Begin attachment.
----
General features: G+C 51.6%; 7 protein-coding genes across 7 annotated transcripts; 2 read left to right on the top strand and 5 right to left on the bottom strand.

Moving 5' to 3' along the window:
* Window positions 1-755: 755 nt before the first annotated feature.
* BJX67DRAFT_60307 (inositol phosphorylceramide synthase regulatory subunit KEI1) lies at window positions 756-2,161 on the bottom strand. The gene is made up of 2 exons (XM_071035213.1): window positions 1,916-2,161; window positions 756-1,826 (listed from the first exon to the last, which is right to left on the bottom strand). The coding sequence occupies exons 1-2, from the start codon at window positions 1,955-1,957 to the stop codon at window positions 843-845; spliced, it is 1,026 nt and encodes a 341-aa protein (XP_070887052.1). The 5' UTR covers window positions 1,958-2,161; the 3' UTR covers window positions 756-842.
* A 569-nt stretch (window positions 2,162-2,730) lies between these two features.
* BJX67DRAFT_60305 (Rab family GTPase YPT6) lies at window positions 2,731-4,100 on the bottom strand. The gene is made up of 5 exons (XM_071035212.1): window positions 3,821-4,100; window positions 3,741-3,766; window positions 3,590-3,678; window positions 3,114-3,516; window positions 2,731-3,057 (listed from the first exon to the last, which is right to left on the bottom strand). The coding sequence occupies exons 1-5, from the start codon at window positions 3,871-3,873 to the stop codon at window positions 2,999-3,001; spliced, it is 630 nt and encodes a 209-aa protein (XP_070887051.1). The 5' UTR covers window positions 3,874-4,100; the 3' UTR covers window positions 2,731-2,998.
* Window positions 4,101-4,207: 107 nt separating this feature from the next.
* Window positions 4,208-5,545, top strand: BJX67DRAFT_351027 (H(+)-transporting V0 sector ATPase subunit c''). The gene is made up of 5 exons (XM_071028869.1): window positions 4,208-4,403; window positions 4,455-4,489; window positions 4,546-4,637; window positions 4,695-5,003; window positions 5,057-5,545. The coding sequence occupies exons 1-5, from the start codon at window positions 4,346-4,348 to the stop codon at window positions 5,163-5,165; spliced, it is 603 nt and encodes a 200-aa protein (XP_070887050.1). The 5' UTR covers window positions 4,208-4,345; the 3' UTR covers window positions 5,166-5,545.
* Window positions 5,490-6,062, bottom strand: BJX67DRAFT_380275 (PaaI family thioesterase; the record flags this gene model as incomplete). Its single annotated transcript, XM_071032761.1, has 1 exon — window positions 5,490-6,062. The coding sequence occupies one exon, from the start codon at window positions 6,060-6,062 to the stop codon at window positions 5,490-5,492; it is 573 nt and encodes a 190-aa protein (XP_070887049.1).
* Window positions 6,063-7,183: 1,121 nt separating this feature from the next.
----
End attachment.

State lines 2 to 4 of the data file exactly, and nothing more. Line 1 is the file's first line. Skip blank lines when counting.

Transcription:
Moving 5' to 3' along the window:
* Window positions 1-755: 755 nt before the first annotated feature.
* BJX67DRAFT_60307 (inositol phosphorylceramide synthase regulatory subunit KEI1) lies at window positions 756-2,161 on the bottom strand. The gene is made up of 2 exons (XM_071035213.1): window positions 1,916-2,161; window positions 756-1,826 (listed from the first exon to the last, which is right to left on the bottom strand). The coding sequence occupies exons 1-2, from the start codon at window positions 1,955-1,957 to the stop codon at window positions 843-845; spliced, it is 1,026 nt and encodes a 341-aa protein (XP_070887052.1). The 5' UTR covers window positions 1,958-2,161; the 3' UTR covers window positions 756-842.